Show me the money! - Golding calls for audit of Haiti relief funds - Jamaicans to stay till March 5
IN THE wake of the mushrooming of thousands of organisations throughout the region soliciting money for emergency aid in Haiti, Jamaica's Prime Minister Bruce Golding has called for an audit of all funds collected in Caribbean Community (CARICOM) member states.
In the presence of CARICOM chairman, Dominican Prime Mini-ster, Roosevelt Skerrit, Golding said this should be done quickly in order to determine how much money has been collected so far, how much has been spent and how much is left.
His comments were made during a weekend news conference along with members of the CARICOM mission to Haiti. Members of the team, which included former Jamaican Prime Minister P.J. Patterson, visited Haiti on Saturday.
"I don't think that there will be any difficulty getting all the entities that have raised money to come to the table and say, 'Look, how can these funds be utilised to ensure in the most effective way for the Haitian people'," he said,
Stressing that he was not suggesting any wrongdoing, the prime minister explained that conducting the audit would "bring all of us to the same table so that there can be an understanding" on the way forward.
"We are at a point now where instead of running in with a bucket of water, we need to be a little more structured and coordinated," he said.
The glut of aid agencies and governments trying to deliver assistance to Haitians has sometimes had a counterproductive effect, with resources not being efficiently allocated, some commentators have argued.
Golding said CARICOM would be a useful vehicle through which some of these funds could be channelled in a way that was "transparent" and "accountable".
The prime minister also announced that Jamaica has received enough financial assistance from CARICOM to allow its contingent of soldiers and medical personnel to remain in Haiti at least until March 5.
No strife with caricom
Last week, Government announced that it was withdrawing the Jamaican contingent because it could no longer afford the $774,000 bill per day to keep them there. That decision was reversed after the Caribbean Disaster Emergency Management Agency provided US$10m and promised a further US$30m.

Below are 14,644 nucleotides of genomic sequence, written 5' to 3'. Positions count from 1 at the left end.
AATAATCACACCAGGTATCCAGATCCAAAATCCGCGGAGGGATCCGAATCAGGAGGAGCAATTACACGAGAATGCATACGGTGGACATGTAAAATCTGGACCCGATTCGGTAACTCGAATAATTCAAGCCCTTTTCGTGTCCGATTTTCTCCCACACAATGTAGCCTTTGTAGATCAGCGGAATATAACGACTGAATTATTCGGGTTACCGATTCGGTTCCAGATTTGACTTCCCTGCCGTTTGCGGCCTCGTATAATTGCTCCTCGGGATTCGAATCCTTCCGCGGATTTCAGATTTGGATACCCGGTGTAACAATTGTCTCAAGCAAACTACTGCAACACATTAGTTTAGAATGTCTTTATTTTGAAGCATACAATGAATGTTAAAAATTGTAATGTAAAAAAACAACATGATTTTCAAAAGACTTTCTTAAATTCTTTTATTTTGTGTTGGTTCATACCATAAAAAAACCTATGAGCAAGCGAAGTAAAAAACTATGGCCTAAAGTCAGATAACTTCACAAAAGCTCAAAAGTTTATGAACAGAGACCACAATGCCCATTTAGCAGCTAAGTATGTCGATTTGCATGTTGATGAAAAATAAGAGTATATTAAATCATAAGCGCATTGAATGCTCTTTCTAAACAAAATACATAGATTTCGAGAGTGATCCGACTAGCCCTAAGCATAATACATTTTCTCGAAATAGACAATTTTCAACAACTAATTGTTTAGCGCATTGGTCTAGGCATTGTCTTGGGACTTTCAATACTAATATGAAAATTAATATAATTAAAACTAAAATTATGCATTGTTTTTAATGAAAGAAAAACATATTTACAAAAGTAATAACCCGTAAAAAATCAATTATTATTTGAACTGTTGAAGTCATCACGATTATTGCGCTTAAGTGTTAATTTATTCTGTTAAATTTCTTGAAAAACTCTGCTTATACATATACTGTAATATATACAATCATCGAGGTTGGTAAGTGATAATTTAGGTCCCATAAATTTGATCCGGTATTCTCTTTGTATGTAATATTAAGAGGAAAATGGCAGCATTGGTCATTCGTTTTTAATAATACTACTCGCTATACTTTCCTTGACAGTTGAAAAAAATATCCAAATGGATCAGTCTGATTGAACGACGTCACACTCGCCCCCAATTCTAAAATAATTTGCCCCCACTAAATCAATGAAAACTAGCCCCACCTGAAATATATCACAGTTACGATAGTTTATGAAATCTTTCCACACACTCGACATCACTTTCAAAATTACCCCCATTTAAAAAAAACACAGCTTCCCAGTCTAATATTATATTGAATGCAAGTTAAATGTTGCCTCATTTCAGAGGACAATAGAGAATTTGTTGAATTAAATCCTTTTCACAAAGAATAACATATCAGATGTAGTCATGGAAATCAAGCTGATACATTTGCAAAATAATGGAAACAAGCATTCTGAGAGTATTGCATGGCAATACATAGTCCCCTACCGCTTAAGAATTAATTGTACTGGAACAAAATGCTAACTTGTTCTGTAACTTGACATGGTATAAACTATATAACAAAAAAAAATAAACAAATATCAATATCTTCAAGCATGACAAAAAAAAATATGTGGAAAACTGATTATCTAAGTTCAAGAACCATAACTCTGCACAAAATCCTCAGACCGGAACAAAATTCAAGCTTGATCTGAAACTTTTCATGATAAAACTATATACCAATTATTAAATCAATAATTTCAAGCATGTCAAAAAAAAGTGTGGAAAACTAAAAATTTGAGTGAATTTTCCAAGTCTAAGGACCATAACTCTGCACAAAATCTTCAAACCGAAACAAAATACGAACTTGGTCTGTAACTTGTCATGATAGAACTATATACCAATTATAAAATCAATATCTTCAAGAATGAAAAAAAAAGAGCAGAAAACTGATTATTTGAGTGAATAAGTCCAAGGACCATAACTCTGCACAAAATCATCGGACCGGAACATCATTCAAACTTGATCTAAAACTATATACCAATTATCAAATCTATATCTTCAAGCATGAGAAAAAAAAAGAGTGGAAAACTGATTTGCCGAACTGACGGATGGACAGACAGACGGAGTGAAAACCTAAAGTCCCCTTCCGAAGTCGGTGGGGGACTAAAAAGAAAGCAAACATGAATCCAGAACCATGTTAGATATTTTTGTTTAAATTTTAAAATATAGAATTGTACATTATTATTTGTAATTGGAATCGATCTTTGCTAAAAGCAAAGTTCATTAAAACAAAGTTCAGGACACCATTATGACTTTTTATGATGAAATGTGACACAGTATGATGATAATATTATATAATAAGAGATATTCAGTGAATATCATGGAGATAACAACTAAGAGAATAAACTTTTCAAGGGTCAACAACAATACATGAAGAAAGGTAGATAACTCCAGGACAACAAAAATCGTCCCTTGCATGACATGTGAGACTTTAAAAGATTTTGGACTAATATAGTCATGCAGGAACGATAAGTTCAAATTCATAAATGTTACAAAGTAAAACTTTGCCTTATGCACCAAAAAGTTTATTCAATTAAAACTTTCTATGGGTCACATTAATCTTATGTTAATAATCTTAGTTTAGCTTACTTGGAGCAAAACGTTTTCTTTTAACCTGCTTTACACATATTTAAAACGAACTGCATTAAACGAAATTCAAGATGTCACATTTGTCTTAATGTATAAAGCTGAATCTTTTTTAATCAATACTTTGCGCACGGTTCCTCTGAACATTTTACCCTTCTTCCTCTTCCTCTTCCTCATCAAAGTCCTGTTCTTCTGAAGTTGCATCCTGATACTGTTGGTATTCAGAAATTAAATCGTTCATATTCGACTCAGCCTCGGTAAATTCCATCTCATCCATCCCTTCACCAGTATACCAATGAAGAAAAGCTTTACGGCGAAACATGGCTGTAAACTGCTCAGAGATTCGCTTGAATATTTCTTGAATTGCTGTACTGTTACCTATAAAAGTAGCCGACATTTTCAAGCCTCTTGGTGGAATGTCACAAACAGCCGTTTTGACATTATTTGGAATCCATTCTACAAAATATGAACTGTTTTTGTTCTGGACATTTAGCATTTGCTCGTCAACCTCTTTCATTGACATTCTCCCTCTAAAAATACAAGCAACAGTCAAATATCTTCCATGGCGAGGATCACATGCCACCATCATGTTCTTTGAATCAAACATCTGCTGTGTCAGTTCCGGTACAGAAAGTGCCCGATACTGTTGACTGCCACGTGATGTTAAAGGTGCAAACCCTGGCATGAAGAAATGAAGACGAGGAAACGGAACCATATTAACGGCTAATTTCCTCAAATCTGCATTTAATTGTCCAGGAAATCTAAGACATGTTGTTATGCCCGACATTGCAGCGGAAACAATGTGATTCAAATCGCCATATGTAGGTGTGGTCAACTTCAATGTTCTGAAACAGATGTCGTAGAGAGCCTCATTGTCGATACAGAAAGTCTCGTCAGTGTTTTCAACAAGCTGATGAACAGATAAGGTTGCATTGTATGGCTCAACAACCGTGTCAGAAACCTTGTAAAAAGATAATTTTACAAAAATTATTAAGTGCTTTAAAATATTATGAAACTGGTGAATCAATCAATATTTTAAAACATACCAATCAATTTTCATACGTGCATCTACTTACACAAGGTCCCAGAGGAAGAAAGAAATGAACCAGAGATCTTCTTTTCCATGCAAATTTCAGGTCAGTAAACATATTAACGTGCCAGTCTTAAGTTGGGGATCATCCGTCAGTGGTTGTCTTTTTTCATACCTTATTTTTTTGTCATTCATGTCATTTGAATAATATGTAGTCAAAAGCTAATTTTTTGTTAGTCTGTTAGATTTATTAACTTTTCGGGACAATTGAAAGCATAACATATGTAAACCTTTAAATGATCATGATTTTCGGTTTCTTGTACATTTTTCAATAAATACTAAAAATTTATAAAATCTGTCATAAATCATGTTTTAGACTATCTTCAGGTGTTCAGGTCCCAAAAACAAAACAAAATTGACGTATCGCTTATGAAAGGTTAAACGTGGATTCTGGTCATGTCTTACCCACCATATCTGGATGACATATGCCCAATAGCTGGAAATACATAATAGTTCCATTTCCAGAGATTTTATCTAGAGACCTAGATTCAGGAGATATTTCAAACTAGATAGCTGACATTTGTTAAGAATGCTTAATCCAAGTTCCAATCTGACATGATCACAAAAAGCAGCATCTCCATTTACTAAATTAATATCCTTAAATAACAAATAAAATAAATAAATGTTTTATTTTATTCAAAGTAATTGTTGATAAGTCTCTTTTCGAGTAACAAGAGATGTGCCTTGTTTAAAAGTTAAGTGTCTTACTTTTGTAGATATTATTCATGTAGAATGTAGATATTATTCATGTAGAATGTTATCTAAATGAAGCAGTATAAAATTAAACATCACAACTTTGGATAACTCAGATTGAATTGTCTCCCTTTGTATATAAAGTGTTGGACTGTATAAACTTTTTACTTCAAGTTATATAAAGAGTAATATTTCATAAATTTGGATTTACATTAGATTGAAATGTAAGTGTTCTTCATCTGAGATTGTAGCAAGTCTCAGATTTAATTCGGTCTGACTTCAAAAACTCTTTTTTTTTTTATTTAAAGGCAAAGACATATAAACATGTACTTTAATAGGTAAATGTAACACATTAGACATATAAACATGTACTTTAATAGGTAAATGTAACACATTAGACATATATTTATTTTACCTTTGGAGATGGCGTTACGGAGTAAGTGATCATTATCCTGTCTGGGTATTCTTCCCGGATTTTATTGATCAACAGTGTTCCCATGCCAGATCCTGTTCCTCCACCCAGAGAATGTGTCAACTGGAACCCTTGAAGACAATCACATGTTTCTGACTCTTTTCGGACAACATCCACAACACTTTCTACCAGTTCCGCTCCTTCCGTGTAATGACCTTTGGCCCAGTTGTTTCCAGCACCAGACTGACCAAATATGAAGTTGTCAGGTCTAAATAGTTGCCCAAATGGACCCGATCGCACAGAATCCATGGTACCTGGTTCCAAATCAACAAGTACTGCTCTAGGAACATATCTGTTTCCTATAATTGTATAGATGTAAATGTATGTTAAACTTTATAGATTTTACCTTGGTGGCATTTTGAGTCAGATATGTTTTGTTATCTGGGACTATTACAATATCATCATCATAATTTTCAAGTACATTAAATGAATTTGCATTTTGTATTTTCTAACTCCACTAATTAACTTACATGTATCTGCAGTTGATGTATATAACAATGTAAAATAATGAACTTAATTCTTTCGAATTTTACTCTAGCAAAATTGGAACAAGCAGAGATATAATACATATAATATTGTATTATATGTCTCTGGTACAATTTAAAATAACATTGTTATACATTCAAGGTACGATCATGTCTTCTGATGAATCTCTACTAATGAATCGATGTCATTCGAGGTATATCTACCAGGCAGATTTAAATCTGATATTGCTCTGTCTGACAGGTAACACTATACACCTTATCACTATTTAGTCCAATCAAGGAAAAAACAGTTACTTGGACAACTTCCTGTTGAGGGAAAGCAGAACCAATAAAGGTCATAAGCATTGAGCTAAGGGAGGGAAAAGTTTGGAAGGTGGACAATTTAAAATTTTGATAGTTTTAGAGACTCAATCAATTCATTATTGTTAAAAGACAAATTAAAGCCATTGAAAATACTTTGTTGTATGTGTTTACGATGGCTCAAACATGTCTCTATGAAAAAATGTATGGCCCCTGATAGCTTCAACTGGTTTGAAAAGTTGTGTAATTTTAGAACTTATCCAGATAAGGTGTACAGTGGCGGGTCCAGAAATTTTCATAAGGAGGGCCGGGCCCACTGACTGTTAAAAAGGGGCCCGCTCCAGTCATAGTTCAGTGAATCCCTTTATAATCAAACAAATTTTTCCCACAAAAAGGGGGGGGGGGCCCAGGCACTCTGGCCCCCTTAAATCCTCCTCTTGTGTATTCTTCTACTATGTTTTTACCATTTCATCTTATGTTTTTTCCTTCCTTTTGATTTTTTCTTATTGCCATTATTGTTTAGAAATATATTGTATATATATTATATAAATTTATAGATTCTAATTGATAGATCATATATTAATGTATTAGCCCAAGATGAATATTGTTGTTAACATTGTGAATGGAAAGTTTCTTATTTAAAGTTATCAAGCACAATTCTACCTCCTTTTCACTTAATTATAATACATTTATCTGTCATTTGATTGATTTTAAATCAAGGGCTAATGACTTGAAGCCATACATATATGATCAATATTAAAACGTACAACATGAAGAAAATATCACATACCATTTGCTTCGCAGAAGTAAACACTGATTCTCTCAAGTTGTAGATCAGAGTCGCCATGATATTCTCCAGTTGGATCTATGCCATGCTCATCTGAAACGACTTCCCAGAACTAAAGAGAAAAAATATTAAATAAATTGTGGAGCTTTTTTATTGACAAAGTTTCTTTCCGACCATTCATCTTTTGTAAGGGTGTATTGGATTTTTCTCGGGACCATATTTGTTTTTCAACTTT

In an obvious attempt to reduce tensions, Golding said there was no prior arrangement for CARICOM to finance Jamaica's mission to Haiti.
"Neither was there any demand on the part of the Jamaican Government for CARICOM to do that," he said.
Golding explained that Jamaica had hoped to secure financial assistance for the mission from several multilateral agencies.
However, he said this did not materialise, as a number of those agencies indicated they had already made commitments to Haiti.
More than 200,000 people were killed and at least one million displaced after a 7.0-magnitude earthquake shook Haiti, causing widespread devastation in the capital, Port-au-Prince, and other areas on January 12.
Since then, Jamaica had led CARICOM's relief operation there.
However, come March 5, CARICOM will switch the focus of its operations in Haiti from emergency relief to reconstruction.
Patterson, who is the region's special envoy on Haiti, told journalists that several long-term measures will have to be taken to ensure the "rebirth of the country".
These measures, he said, should take into account the economic and social aspects of development as well as the environment.
"Simply putting back what was there before the earthquake will not be enough," he said.